In fact, this Omega character is superfluous; the belief that the boxes were placed by Omega doesn't pay rent any differently than the belief that the boxes just appeared at random in 100 locations so far. If we are to anticipate anything different knowing it was Omega's doing, on what grounds? It could only be because we were distracted by vague notions about what Omega might be able to do or predict.

The following seemingly critical detail is just more misdirection and adds nothing either:

And the twist is that Omega has put a million dollars in box B iff Omega has predicted that you will take only box B.

I anticipate nothing differently whether this part is included or not, because nothing concrete is implied about Omega's predictive powers - only "superintelligence from another galaxy," which certainly sounds awe-inspiring but doesn't tell me anything really useful (how hard is predicting my actions, and how super is "super"?).

The only detail that pays any rent is the one above in bold. Eliezer is right that one-boxing wins, but all you need to figure that out is Bayes.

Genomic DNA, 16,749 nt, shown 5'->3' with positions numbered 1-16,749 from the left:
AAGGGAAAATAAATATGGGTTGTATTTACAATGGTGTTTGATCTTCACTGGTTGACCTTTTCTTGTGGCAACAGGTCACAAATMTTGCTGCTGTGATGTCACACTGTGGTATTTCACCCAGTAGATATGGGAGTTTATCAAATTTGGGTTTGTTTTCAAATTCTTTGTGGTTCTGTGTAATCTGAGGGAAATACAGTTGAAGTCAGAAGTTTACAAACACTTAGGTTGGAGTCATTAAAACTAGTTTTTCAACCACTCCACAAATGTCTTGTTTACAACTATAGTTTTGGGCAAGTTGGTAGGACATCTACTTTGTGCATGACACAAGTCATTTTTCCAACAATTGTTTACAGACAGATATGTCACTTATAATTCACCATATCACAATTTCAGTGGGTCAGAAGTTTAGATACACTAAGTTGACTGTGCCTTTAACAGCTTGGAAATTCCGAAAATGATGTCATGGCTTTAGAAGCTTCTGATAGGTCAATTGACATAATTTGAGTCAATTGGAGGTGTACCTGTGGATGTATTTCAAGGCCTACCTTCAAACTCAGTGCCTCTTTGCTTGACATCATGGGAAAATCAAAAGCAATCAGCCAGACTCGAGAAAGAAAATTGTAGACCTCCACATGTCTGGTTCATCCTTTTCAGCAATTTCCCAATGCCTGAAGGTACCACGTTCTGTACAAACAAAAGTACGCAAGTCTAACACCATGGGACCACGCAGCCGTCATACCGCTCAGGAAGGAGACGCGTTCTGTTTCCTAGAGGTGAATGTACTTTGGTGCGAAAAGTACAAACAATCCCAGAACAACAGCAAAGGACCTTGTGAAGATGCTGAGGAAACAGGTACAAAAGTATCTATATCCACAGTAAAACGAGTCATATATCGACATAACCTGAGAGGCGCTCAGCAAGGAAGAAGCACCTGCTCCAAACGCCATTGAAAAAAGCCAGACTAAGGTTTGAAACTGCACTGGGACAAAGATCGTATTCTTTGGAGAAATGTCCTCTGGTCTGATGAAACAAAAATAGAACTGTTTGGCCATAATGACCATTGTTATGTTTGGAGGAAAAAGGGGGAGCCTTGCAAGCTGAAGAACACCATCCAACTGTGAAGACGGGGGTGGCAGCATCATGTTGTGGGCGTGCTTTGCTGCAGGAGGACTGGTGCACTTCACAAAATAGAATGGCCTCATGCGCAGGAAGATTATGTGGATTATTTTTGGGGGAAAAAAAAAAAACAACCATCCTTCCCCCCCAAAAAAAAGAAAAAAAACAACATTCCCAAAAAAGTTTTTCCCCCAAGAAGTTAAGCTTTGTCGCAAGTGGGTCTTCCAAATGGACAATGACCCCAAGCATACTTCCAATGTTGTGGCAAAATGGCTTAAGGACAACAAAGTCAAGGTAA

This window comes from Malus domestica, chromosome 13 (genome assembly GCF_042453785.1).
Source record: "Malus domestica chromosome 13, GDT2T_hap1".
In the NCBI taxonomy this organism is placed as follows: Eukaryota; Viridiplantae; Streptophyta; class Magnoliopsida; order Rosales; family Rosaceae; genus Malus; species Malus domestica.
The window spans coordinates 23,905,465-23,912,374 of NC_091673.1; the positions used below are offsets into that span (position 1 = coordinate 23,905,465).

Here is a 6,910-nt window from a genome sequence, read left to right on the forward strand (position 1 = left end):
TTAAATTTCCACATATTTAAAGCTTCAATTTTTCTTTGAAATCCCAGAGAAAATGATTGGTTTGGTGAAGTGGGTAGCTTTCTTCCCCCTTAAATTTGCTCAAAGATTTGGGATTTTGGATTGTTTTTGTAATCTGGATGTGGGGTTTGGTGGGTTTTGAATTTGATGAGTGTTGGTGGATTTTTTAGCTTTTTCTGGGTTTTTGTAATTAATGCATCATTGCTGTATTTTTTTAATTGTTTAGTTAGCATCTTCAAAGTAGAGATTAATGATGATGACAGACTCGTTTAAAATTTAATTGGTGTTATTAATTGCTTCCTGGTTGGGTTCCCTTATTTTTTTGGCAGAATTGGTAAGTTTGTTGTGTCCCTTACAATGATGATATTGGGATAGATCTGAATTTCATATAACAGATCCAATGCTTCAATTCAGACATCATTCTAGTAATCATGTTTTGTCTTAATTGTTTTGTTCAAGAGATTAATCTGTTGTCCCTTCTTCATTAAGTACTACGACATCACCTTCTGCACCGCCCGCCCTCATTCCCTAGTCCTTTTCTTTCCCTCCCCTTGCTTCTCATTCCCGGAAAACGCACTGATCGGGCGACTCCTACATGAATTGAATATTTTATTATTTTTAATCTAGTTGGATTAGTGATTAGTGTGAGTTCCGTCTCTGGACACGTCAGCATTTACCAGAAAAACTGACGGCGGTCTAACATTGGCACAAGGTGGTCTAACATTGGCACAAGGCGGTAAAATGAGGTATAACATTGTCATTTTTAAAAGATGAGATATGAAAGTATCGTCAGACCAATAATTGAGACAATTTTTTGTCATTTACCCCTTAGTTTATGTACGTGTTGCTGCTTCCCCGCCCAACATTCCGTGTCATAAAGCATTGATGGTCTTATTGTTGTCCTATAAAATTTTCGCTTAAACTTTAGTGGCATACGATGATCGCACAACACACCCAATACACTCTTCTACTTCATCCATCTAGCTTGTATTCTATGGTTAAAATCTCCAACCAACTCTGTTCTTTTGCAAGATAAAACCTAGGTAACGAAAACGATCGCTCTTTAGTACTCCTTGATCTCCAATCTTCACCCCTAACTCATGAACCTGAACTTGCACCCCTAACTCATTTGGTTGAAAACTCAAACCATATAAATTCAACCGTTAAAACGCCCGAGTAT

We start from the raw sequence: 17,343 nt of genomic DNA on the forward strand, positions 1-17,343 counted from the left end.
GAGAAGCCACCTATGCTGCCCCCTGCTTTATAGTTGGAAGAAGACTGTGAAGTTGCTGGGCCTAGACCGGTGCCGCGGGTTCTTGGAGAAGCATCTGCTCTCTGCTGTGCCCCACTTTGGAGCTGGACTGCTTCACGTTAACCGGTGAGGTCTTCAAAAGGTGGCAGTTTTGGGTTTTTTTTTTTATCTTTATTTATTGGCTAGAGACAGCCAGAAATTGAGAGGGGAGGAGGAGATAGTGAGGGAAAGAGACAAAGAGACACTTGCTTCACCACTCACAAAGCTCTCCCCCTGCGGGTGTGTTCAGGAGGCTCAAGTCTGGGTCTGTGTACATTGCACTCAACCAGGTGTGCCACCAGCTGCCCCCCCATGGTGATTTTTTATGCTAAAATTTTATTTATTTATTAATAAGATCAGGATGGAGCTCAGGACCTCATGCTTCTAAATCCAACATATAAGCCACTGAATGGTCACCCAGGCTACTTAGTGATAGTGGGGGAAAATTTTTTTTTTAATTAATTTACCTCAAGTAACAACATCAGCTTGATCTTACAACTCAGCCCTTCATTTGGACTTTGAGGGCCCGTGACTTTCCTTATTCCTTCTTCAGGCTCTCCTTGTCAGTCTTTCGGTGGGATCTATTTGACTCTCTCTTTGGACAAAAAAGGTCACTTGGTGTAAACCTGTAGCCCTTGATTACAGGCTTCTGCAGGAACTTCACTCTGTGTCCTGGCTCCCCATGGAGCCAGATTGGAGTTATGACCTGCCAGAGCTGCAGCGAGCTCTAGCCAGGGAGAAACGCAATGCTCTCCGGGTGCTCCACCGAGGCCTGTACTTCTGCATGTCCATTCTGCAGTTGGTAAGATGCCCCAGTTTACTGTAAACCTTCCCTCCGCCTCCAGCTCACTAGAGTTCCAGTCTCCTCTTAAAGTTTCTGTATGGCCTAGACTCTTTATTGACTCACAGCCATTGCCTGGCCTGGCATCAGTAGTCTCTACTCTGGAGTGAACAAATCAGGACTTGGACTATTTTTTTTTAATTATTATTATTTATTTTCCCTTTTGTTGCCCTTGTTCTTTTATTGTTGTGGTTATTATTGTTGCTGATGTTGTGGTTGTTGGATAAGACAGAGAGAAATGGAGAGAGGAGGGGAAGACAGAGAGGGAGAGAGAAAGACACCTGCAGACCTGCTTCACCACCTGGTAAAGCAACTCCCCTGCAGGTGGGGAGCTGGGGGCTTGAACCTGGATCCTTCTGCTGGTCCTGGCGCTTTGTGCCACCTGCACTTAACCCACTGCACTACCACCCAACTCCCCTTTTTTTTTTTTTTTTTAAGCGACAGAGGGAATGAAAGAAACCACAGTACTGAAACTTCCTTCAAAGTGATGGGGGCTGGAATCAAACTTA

EDIT: Spelling

Comment author: NickRetallack 02 July 2013 07:56:20AM 2 points [-]

I'm with you. You have to look at the outcomes, otherwise you end up running into the same logical blinders that make Quantum Mechanics hard to accept.

After reading some of the Quantum Mechanics sequence, I am more willing to believe in Omega's omniscience. Quantum mechanics allows for multiple timelines leading to the same outcome to interfere and simply never happen, even if they would have been probable in classical mechanics. Perhaps all timelines leading to the outcome where one-boxing does not yield money happen to interfere. Even if you take a more literal interpretation of the problem statement, where it is your own mind that determines the box's content, your mind is made of particles which could conceivably affect the universe's configuration.

Comment author: Luke_A_Somers 29 March 2012 06:23:05PM 0 points [-]